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Scandal-hit Japanese Sumo Association bans beards and tattoos

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The move comes after a number of scandals have reduced sumo’s popularity throughout Japan.

New Yokozuna Kisenosato Performs Dohyoiri
FILE PHOTO: TOKYO, JAPAN - JANUARY 27: New Yokozuna Kisenosato performs the dohyoiri at Meiji Shrine on January 27, 2017 in Tokyo, Japan. Kisenosato is the first Yokozuna appointed in three years after winning the last Grand Sumo Tournament.
Photo by Matt Roberts/Getty Images

Last week News18 reported that the Japanese Sumo Association (JSA) had instituted new regulations in an attempt to clean up the image of the centuries-old sport. Top of the JSA’s targets for things which need to be banned: beards.

A JSA spokesperson spoke to Agence France-Presse about the new laws. “It was stipulated that items such as long nails, tattoos and beards grown out of an excessive wish for good luck shall be banned.”

“Wrestlers must preserve their personal hygiene,” added the spokesperson. “Officials and referees will be on the lookout. The sumo ring is sacred and it’s important spectators don’t see anything unsightly.”

Reigning grand champion Kakuryu also spoke to AFP about the new rules. “It’s an important point so we must absolutely adhere to it.”

The JSA’s new rules come on the heels of a number of scandals which have harmed the sport’s mainstream viability in Japan. One such scandal occurred in November 2017 when reigning Yokozuna Harumafuji Kohei got into a wild bar brawl with a lower-ranking wrestler.

That brawl, which started when the young wrestler phubbed his elder, featured improvised weapons such as ashtrays, beer bottles, an ice-pick, and a karaoke remote control (a deadly weapon in some hands). The fight resulted in the young wrestler reportedly going to hospital with a fractured skull.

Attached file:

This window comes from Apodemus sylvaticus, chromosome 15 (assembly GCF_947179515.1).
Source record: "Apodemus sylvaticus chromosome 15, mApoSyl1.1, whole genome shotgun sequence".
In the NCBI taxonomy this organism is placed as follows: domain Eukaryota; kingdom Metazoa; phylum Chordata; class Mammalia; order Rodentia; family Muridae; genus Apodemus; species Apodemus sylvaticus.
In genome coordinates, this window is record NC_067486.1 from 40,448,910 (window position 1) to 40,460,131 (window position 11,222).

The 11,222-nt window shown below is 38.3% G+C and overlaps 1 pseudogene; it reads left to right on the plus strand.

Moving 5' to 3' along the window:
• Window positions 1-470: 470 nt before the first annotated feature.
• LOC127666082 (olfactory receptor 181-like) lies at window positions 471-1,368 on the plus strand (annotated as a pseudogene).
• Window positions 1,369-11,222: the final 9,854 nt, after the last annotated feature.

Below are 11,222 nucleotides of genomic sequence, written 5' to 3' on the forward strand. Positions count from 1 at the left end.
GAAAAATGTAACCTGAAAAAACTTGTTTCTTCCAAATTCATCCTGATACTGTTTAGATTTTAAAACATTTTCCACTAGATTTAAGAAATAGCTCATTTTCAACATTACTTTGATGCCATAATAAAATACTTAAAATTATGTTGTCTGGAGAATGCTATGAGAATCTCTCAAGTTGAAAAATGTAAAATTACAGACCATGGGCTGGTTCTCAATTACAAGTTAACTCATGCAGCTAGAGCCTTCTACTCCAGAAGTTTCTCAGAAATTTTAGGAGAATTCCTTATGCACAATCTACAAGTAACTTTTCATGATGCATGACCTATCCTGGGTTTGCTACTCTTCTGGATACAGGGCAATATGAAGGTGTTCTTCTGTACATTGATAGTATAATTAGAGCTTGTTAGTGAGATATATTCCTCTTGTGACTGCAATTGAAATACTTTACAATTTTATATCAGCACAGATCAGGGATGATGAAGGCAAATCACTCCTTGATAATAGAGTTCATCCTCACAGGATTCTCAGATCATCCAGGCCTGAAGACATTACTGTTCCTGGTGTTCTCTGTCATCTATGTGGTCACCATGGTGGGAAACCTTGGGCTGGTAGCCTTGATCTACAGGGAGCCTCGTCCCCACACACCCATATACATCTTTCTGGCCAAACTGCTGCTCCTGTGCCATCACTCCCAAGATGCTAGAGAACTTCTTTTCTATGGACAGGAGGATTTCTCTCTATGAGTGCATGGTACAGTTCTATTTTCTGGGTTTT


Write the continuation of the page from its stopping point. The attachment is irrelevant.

Harumafuji retired from the sport after the incident.

Before this, pro sumo had weathered hazing scandals (one of which resulted in the death of a 17-year-old initiate) and links to yakuza crime syndicates. In 2010 a wrestler and stable-master were banned by the JSA for betting on baseball through yakuza gambling rings (dozens more individuals were punished with demotions). Around that time the Yamaguchi-gumi yakuza clan bought out the front rows of a nationally televized sumo tournament. Viewers could clearly see the gangsters in attendance. Reportedly, these two yakuza involved incidents lead to a major dip in sumo’s popularity.

Sumo has also endured a number of sexism scandals in recent years. Women have long been banned from participating in many activities around sumo. The JSA has claimed that the sacredness of the sumo ring would be spoiled if a woman stepped foot inside of it. This was clear when they banned a female mayor from giving a speech inside the ring last year. Also last year, female medics were turfed from the sumo ring when they tried to attend to a separate mayor (who was male) after he collapsed in the ring while giving a speech.

It remains to be seen if the Japanese public, and international watchers, will come back to scandal-rife and sexist sumo thanks to a lack of beards, tattoos, and long fingernails.